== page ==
Before you begin, be sure to understand what it means to disinfect or to sanitize. A disinfectant is intended to free you from infection by destroying harmful microorganisms. To sanitize by cleaning or sterilizing is to reduce the occurrence of bacteria, viruses and fungi. Make sure to choose a product that does what you expect and is recommended for hard surfaces.

Once you’ve selected the proper products, Mannington Commercial recommends the following basic processes:

  • Be sure to clean and remove soil from the surface. Then disinfect/sanitize the surface with the appropriate chemical.
  • Use neutral disinfectants/sanitizers that have pH around 7.
  • Some disinfectants/sanitizers intentionally have a pH that is higher or lower than 7. Follow the manufacturer’s guidelines if a rinsing step is required.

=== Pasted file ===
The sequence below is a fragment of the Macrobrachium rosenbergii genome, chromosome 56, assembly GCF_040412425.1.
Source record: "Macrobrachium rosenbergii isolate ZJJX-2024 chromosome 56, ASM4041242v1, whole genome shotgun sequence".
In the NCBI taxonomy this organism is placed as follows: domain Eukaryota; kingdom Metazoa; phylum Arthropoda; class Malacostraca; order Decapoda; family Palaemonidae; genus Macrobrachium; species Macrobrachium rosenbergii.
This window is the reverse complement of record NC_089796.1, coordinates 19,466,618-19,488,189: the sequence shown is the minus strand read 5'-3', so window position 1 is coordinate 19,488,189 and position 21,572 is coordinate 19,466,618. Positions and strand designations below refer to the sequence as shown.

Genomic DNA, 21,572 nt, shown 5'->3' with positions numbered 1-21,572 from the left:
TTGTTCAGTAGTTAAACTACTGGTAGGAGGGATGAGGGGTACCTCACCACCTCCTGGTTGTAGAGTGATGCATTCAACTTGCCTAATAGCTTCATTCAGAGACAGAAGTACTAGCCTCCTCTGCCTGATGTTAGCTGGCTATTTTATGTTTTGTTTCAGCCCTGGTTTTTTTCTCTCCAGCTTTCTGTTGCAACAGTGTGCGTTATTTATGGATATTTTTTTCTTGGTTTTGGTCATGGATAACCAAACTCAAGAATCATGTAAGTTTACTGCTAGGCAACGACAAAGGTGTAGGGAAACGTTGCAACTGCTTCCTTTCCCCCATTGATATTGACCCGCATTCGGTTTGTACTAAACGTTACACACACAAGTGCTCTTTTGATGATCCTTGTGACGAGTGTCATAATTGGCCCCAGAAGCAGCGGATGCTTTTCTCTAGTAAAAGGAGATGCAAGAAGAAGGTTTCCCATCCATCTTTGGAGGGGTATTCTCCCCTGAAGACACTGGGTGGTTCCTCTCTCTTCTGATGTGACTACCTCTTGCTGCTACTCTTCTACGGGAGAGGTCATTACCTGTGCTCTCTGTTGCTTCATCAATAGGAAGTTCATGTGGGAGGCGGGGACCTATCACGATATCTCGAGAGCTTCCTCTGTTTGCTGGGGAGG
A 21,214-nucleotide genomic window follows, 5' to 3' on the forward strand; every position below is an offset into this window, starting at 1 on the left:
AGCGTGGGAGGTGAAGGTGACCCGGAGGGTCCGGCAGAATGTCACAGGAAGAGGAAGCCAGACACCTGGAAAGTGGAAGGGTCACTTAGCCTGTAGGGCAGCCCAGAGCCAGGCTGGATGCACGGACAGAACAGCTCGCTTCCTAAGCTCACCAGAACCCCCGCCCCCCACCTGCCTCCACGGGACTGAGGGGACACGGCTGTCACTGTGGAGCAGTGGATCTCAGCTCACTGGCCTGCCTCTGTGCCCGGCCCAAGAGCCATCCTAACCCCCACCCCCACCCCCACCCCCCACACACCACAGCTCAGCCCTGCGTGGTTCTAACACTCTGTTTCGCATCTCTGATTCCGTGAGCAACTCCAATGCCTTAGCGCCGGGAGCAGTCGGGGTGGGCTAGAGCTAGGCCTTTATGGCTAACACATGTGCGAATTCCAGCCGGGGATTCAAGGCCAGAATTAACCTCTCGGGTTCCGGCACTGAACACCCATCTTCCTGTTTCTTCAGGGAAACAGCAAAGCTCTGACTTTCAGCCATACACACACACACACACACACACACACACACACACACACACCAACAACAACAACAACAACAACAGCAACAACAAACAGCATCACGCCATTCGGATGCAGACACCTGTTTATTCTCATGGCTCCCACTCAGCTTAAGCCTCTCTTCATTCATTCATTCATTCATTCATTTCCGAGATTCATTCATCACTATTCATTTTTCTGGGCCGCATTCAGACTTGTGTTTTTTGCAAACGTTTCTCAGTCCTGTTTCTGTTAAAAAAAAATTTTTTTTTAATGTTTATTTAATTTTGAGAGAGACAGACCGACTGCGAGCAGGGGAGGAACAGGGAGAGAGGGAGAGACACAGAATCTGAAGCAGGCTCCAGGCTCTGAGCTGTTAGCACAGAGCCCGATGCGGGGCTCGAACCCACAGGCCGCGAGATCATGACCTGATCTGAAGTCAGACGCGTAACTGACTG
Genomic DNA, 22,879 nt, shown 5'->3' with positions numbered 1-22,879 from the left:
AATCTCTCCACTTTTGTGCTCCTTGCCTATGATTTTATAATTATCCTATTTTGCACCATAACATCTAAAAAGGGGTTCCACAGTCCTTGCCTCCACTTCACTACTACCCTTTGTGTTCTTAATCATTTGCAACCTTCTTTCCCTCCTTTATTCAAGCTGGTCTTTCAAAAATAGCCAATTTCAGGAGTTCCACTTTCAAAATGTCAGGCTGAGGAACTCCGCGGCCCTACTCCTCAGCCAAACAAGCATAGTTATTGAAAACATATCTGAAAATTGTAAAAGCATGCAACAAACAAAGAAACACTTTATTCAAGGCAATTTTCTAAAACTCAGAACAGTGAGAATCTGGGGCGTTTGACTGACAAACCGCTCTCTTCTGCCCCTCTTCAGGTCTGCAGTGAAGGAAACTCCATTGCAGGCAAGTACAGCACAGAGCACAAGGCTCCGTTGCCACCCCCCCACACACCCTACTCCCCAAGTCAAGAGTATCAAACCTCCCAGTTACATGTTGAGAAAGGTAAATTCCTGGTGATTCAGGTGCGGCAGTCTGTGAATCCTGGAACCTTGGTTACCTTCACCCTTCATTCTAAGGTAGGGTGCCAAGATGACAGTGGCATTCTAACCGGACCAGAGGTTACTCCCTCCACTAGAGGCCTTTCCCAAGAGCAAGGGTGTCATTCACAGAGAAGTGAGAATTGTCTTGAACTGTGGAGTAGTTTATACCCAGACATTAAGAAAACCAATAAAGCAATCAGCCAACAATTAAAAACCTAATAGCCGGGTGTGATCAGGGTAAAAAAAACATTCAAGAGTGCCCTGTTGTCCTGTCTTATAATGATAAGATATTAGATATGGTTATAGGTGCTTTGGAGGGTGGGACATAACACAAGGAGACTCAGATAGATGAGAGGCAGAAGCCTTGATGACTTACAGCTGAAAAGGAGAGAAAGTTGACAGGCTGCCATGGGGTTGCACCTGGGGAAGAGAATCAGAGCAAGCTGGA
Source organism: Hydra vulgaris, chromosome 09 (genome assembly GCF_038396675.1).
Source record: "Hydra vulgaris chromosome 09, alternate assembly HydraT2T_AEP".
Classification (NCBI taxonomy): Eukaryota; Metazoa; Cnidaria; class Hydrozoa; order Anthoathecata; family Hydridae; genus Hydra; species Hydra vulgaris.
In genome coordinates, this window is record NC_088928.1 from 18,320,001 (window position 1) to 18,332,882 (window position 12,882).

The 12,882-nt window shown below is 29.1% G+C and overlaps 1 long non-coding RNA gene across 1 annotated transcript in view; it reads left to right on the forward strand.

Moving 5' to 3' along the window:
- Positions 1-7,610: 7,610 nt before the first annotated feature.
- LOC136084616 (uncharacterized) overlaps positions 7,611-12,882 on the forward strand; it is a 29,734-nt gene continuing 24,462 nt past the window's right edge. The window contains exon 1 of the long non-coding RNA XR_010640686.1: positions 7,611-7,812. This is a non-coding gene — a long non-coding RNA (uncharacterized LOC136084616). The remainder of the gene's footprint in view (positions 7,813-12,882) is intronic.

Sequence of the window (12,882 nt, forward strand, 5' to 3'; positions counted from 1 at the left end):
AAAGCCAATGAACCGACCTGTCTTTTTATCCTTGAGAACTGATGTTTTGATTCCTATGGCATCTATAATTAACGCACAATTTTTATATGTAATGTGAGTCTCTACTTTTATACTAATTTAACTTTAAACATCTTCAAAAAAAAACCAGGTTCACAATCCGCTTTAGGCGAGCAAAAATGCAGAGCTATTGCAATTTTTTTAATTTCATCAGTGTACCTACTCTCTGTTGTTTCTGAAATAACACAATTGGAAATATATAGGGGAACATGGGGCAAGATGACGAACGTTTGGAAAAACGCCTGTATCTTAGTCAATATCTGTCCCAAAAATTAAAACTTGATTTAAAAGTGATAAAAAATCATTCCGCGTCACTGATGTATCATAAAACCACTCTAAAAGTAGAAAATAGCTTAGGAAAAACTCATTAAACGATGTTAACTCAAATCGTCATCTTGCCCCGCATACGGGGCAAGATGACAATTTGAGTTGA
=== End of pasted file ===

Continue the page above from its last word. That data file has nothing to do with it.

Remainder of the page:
• Read the product label carefully regarding the recommended dwell or contact time on the surface. Some products need time to activate.
  • Follow the dilution rate (how much chemical to use per gallon of water) to achieve desired results. This protects against an adverse chemical response.
  • Follow chemical label instructions. The chemical manufacturer must follow strict guidelines that have been validated by testing verification to make the disinfecting/sanitizing claims on the label; they are in place for a reason.
  • Do not create your own special formulation—it could be dangerous. 
  • If either the dilution or the dwell time steps are not followed exactly as instructed, your cleaning process will fall short of what you are trying to achieve.
  • Remember, once the surface is compromised by touching, walking on or any other type of contact, the surface is no longer considered to be disinfected. Take this into consideration when creating your protocol schedule and plan accordingly.

Source: Mannington Commercial